For standardization and definition of the average amount ingested by a group of adult male rats, two groups of 8 rats were previously kept sedentary for eight weeks in the same experimental conditions as those used for the present study. This procedure resulted in determining a control diet (NUVILAB®) containing 3.78 kcal/g., of which was offered to each group (C, TC5, TC2) 40 g/day, totaling 151.2 kcal/day.
The cholesterol-rich diet was prepared by adding to the standard diet (1%) 0.15% (p/p) of cholesterol Sigma®C 8503 diluted in ethyl ether P.A. stabilized with 10 ppm of butil hidroxi-tolueno-BHT, according to ROSSI et al. (2000) . To make sure that the cholesterol would be absorbed, cholic acid Sigma®C 1254 (0.25%) diluted in absolute methanol Anhidro P.A. was also added. This diet was used from the beginning of the experimental period, for the purpose of inducing a hypercholesterolemic situation in the H, TH5, and TH2 groups.
Part of the animals were submitted to continuous moderate aerobic exercise (swimming) either 5 consecutive times a week (TC5 and TH5 groups) or 2 consecutive times a week (TC2 and TH2 groups) during an 8-week period. This was done in individual tanks (50 cm in height × 30 cm in diameter) in which the water temperature was maintained between 32–36° C and changed daily. A load of 5% in relation to rat body weight was tied on the tail to prevent floating and force activity throughout the period stipulated for the session. This load was recalculated weekly, following the procedure standardized by Dâmaso (1996) .
Adaptation time in accordance with the load and volume principles of training was as follows: on day 1 the rats swam for 30 minutes without load addition; day 2, thirty minutes with load addition; day 3, an hour and a half without load; day 4 and throughout the remaining days, an hour and a half with load (Dâmaso,1996) . All rats adapted to the conditions imposed.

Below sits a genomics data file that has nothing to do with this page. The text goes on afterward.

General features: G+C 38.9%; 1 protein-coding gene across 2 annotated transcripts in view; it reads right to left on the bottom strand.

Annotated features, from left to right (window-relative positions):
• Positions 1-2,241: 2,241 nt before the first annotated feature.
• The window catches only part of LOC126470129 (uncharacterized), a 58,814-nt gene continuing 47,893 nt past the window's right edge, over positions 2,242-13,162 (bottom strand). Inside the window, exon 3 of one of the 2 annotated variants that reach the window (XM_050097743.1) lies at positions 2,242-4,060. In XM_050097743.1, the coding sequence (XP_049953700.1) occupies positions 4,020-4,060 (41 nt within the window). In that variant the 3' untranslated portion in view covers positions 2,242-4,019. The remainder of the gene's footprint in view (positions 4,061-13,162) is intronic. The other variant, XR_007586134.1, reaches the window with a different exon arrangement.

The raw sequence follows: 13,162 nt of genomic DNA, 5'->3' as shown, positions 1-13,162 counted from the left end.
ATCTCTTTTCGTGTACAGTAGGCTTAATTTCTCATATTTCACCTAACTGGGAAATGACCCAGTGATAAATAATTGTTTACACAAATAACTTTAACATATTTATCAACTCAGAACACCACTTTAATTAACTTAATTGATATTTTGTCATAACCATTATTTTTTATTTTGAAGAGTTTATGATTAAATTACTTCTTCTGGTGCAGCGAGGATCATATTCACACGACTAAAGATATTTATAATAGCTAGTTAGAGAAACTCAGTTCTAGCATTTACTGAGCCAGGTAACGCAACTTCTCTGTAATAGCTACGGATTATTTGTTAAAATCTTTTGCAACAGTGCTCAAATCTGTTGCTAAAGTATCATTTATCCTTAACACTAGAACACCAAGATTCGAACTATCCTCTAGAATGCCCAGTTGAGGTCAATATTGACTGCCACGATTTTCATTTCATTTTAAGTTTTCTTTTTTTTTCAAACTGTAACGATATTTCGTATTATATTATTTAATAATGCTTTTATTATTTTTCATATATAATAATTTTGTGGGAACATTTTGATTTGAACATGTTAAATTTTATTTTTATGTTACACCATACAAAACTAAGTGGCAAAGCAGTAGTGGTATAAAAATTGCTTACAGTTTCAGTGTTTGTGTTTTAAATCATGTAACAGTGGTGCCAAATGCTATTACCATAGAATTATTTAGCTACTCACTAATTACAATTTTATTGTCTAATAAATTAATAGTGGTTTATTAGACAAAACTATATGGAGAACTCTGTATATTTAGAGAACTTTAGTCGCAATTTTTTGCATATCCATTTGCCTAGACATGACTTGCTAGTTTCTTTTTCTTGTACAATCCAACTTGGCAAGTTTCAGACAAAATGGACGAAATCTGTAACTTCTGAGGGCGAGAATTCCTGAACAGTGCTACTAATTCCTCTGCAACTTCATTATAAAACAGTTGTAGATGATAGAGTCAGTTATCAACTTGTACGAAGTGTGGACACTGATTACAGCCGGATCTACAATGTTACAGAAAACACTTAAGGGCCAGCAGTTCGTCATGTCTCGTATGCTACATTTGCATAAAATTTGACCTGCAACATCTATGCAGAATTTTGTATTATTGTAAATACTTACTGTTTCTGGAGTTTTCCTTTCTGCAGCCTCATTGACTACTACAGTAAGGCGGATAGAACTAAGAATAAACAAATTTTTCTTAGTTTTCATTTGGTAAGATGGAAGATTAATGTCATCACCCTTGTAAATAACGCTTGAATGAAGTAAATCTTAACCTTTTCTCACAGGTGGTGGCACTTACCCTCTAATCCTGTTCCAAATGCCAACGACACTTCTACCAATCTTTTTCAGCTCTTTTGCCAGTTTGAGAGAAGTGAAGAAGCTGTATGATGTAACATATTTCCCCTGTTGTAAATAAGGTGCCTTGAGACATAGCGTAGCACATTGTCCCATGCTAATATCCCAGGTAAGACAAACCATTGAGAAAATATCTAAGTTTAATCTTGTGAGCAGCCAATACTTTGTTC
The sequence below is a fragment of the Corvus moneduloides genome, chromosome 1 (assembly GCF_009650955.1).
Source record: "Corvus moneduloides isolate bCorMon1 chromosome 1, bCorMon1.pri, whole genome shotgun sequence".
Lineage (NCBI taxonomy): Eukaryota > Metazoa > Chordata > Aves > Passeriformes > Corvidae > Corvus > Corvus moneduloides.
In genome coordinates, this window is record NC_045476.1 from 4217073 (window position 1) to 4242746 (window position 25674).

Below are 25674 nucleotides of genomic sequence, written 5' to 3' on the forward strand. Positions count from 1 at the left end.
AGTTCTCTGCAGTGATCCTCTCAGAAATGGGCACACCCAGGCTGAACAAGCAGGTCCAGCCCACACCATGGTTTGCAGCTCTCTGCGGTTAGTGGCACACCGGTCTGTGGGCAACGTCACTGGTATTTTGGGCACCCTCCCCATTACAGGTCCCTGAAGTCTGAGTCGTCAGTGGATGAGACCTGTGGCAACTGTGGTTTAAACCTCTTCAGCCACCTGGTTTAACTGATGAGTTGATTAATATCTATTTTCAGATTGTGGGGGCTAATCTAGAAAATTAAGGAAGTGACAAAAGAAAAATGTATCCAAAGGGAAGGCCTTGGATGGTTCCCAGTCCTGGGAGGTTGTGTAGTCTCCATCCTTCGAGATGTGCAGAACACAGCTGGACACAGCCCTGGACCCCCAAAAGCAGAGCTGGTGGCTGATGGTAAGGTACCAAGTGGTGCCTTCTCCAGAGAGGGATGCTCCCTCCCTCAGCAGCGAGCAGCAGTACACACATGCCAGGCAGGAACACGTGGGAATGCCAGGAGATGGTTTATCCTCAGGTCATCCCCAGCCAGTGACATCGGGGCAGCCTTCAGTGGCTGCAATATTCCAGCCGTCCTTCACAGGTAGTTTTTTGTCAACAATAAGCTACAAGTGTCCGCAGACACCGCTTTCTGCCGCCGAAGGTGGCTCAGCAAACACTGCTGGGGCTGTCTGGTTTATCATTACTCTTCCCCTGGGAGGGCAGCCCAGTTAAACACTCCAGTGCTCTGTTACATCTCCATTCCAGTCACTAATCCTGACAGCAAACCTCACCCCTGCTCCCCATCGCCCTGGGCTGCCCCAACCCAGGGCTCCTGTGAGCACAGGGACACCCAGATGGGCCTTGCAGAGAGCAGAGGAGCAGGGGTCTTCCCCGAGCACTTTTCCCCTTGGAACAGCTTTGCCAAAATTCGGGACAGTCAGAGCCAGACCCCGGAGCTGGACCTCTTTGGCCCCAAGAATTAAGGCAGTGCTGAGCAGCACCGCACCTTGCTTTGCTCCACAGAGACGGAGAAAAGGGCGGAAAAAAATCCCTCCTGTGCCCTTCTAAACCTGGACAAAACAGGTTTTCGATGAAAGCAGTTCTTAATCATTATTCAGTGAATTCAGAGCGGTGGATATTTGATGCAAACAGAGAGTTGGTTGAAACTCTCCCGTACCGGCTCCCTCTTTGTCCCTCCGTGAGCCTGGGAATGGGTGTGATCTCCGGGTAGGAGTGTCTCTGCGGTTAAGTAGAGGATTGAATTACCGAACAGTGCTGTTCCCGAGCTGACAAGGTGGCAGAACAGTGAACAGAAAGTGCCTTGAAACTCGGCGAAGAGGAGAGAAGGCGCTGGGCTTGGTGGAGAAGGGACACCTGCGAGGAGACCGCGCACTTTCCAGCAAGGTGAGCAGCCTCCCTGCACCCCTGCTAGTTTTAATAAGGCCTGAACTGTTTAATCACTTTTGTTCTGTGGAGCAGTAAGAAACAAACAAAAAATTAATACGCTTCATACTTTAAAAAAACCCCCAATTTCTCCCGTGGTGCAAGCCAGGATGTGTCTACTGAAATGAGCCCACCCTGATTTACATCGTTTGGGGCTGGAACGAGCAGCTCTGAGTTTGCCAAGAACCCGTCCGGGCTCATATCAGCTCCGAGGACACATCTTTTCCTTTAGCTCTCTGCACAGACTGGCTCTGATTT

Weight control and food intake
Body weight and food intake of each animal were determined daily during the 8 weeks. Body weight gain, that means the percentage of increment of the initial body weight, was calculated by:
Body weight gain (%) = ((final weight – initial weight)/final weight) × 100
Food intake was defined as the weight difference between food offered and leftovers. The values obtained for each variable were taken during the whole experimental period and kept in individual records.
Plasma was used to measure triglycerides (TG), total cholesterol (TC), and HDL-cholesterol. For these measurements we used commercial kits from Labtest Diagnostic S.A®, according to Guerrra et al. (2002) .
Adipocyte area determination
A fragment (100 mg) of retroperitoneal adipose tissue (RET) and epididymal adipose tissue EPI was separated and fixed in 0.2 M collidine buffer (pH 7.4) containing 2% of osmium tetroxide at 37°C. After 48 hours, they were washed with warmed saline, taken out, and spread on a plate as described by Hirsch & Gallian (1968) . The adipocyte area was measured in different cells from the same tissue (EPI and RET) around 50 times using image analysis software (Image Pro Plus, KS-300, from Carl Zeiss) and expressed as μm2. The cells were randomly chosen and the analyser did not know to which group the cells belonged.
Data were analyzed using two-way ANOVA to test: differences between exercised × sedentary animals fed on the same diet (*); differences in frequencies of exercise (5 × 2 times per week) in animals fed with the same diet (+); differences between the two diets (normal cholesterol chow diet × cholesterol-rich diet) at the same exercise frequency (°), following the Tukey-Kramer multiple comparison test. Statistic power was calculated and showed be above 0.8 for all cases.
= Brown Adipose Tissue
= Sedentary Control Group
= Coronary Heart Disease
= Epididymal Adipose Tissue
= Free Fatty Acid
= Gastrocnemius muscle Tissue
= Cholesterol-rich Diet Group
= High Density Lipoprotein cholesterol
= Low Density Lipoprotein cholesterol
= Liver Tissue
= Public Health Service
= Retroperitoneal Adipose Tissue
= Total Cholesterol
= 2× per week Continuous Training Control Group